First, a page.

Article

Highly Sensitive and Quantitative Detection of the H274Y Oseltamivir Resistance Mutation in Seasonal A/H1N1 Influenza Virus

Wadsworth Center, New York State Department of Health, Albany, NY 12201-2002, USA.
Journal of clinical microbiology (Impact Factor: 4.23). 10/2010; 48(10):3517-24. DOI: 10.1128/JCM.01031-10
Source: PubMed

ABSTRACT A C-to-T transition mutation in the neuraminidase gene from seasonal A/H1N1 causes a His-to-Tyr mutation at amino acid position 275 (H274Y, universal N2 numbering), conferring resistance against oseltamivir (Tamiflu). This mutation was first detected in clinical samples in Europe during the 2007-2008 influenza season. Viruses with this mutation reached a prevalence of ∼11% by the end of the season in North American isolates tested by the CDC. We developed a highly sensitive and specific quantitative real-time reverse transcriptase PCR assay to detect the H274Y mutation. This assay utilizes a 5'-methyl-isocytosine (isoC) residue and fluorescent reporters on genotype-specific primers. During PCR, a quencher coupled to isoguanine (isoG) is site-specifically incorporated complementary to the isoC/dye, resulting in loss of fluorescence. Optimization of primers and assay conditions produced a limit of detection of 100 gene copies per reaction for both wild-type and H274Y genotypes. In samples with mixed populations, it can reliably detect as little as a 1% wild-type or 0.1% H274Y component. This high sensitivity makes the assay usable on samples with viral loads too low for dideoxy or pyrosequencing analysis. Additionally, the assay distinguishes seasonal A/H1N1 from A/H3N2, influenza B, or 2009 pandemic A/H1N1, making it useful for influenza virus subtyping as well as for drug resistance detection. We probed seasonal A/H1N1 samples from the 2005-2006, 2006-2007, and 2007-2008 influenza seasons. Data from the new assay closely matched available drug resistance genotype data previously determined by dideoxy sequencing. The H274Y mutation was only found in samples from the 2007-2008 season.

0 Followers
 · 
69 Views
  • [Show abstract] [Hide abstract]
    ABSTRACT: Not Available
    Antennas and Propagation Society International Symposium, 1963; 08/1963
  • [Show abstract] [Hide abstract]
    ABSTRACT: Resistance to oseltamivir in pandemic (H1N1) 2009 influenza A virus is linked to an amino acid change from histidine (H) to tyrosine (Y) at position 275 in the neuraminidase protein (NA). A real-time one step RT-PCR assay using single nucleotide polymorphism (SNP) probes was developed to detect this mutation in respiratory specimens. The limit of detection was 47.6 copies/reaction for wild-type H275 RNA and 52.9 copies/reaction for the mutant H275Y RNA. The assay did not cross-react with other respiratory pathogens. The clinical sensitivity and specificity of the assay was compared to the gold standard Sanger sequencing method using 25 sensitive, 15 resistant and 20 negative samples. The sensitivity and specificity was 88.0% and 100% respectively with the SOIV_Osel_SEN probe designed to detect the H275 allele and 100% for the SOIV_Osel_RES probe detecting the 275Y allele. The sensitivity of the assay using nine admixtures of sensitive and resistant alleles was 88.9% and 77.8% with the SOIV_Osel_SEN probe and SOIV_Osel_RES probe respectively. The presence of mixed sensitive and resistant alleles in patient samples and mixtures of in vitro RNA were detected reproducibly. This assay can be used for screening of original samples for oseltamivir resistance without the need for culture and phenotypic testing.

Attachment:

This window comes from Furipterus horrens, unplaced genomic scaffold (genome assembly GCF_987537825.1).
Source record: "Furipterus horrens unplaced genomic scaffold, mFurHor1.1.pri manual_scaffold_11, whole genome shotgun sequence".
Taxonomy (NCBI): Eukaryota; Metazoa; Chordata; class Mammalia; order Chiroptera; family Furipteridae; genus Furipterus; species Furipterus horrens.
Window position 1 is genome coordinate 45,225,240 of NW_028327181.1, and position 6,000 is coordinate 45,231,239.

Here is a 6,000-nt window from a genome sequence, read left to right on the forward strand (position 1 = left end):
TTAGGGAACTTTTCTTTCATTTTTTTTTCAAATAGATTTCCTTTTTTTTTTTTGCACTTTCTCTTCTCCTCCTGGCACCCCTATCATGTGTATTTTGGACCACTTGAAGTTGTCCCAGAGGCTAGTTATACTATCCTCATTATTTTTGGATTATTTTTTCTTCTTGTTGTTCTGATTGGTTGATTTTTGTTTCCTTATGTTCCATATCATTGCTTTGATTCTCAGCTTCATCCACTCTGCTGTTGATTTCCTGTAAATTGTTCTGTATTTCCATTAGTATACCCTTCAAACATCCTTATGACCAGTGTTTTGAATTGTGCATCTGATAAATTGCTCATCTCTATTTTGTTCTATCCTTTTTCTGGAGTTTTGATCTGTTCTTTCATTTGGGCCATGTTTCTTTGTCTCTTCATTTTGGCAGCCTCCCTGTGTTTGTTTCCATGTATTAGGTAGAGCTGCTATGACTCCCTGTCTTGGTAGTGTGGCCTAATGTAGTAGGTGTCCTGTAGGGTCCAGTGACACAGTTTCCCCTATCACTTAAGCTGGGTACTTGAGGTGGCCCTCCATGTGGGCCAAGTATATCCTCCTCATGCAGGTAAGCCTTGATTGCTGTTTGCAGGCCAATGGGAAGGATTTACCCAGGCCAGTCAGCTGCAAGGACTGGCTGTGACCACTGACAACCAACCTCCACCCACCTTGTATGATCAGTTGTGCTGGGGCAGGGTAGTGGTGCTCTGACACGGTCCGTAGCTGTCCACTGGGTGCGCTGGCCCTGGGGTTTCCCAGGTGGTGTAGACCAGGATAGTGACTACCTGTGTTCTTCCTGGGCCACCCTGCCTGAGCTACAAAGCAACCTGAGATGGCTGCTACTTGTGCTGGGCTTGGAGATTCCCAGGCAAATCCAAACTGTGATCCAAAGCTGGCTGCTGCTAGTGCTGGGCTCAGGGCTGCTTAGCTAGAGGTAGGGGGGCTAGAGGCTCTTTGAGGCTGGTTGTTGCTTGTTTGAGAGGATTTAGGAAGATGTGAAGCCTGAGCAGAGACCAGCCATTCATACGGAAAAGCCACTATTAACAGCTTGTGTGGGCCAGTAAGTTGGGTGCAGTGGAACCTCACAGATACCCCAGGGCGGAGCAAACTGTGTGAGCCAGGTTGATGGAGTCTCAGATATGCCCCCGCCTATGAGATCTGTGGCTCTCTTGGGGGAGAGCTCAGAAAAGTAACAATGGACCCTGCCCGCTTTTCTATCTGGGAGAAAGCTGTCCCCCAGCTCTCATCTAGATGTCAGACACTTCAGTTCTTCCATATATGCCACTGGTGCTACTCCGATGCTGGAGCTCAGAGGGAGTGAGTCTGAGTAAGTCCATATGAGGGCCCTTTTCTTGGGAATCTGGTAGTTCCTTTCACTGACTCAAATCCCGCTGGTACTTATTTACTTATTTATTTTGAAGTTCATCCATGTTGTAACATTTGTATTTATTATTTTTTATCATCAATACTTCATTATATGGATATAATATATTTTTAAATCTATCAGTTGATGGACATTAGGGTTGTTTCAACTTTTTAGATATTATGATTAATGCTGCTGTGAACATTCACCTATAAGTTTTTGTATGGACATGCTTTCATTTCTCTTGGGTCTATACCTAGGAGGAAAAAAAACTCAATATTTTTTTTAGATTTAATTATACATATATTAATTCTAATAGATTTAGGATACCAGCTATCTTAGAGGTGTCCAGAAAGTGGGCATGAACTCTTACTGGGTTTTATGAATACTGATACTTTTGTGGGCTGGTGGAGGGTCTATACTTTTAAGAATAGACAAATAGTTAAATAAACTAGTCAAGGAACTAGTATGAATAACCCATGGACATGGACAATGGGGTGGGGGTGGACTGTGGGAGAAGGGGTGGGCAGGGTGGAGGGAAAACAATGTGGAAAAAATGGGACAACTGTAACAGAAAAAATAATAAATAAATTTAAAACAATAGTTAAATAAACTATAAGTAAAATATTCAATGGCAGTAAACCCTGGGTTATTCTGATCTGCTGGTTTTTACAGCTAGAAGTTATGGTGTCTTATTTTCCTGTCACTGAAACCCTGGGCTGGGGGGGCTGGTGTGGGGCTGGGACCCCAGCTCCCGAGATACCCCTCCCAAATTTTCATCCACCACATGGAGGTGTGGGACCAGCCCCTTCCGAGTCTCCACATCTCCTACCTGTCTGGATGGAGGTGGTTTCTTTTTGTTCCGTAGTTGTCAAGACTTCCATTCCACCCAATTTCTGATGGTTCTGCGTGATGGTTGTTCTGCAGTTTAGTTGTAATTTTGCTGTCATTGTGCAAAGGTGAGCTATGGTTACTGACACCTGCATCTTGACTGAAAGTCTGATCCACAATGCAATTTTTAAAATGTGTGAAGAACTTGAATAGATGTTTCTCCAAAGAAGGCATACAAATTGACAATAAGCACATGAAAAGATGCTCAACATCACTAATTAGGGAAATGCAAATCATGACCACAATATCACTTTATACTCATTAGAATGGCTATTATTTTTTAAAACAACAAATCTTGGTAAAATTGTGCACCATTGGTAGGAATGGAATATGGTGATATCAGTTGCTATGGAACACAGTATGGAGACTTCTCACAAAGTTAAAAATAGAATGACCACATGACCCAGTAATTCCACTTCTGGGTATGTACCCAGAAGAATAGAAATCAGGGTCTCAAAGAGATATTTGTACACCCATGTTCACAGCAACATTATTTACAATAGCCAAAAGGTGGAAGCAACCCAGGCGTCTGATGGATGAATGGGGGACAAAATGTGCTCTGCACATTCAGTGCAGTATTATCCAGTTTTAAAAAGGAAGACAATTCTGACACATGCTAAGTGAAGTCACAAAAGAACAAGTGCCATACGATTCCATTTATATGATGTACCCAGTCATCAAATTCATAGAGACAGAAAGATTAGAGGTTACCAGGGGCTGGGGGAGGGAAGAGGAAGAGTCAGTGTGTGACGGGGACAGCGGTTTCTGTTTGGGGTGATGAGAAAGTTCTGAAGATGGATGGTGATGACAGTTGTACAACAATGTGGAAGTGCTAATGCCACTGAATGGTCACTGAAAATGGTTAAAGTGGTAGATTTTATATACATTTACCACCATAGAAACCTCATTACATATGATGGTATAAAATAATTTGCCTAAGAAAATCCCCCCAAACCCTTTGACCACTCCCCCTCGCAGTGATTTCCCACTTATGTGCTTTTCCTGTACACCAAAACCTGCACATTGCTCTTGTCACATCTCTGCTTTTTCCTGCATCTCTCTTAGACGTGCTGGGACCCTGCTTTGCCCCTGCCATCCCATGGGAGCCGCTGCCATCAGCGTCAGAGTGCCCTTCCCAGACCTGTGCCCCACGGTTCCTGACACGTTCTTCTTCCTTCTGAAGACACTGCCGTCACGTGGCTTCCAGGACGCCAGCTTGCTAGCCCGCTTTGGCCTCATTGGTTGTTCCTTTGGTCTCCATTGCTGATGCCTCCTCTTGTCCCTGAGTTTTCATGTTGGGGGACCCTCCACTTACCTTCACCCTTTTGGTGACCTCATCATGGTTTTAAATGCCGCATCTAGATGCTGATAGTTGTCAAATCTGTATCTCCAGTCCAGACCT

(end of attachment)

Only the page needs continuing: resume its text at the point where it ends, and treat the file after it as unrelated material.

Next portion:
Journal of virological methods 02/2011; 173(2):259-65. DOI:10.1016/j.jviromet.2011.02.014 · 1.88 Impact Factor
  • Source
    [Show abstract] [Hide abstract]
    ABSTRACT: Most clinical samples collected for diagnostic influenza testing and monitoring require refrigerated or frozen storage or shipment, which imparts logistic and cost burdens. The ability to store and ship dried clinical specimens under ambient conditions for influenza testing would significantly reduce costs and protect samples from improper storage or equipment failure, especially in remote or resource-limited areas. To evaluate the collection and storage of dried clinical samples on a transport matrix (ViveST™, ST) for influenza RNA testing by real-time reverse-transcription PCR (RT-PCR). Viral transport medium from swab or sputum samples was applied to ST, dried, and stored under ambient conditions from 2 days to 6 months. Additional aliquots of samples were frozen. Testing of frozen and ST-stored samples was performed using the WHO/CDC real-time influenza A (H1N1) RT-PCR protocol and compared to the Luminex xTAG RVP assay. ST-stored samples yielded slightly higher threshold cycle values (median 2·54 cycles) compared to frozen samples tested in parallel. This difference was consistent regardless of viral input. There was no significant difference in signal recovery between samples stored for 1 week versus samples stored for 3 weeks, or from three samples stored for 6 months. Qualitatively, clinical specimens stored on ST were 100% concordant (36/36) with frozen samples for detecting the presence of influenza A RNA. ST-processed dried specimens produced similar rates of seasonal or novel 2009 HIN1 influenza RNA detection compared to conventional sample processing and thus presents a viable alternative to refrigerated or frozen samples.
    Influenza and Other Respiratory Viruses 04/2011; 5(6):413-7. DOI:10.1111/j.1750-2659.2011.00253.x · 1.90 Impact Factor
Show more

Preview

Download
0 Downloads
Available from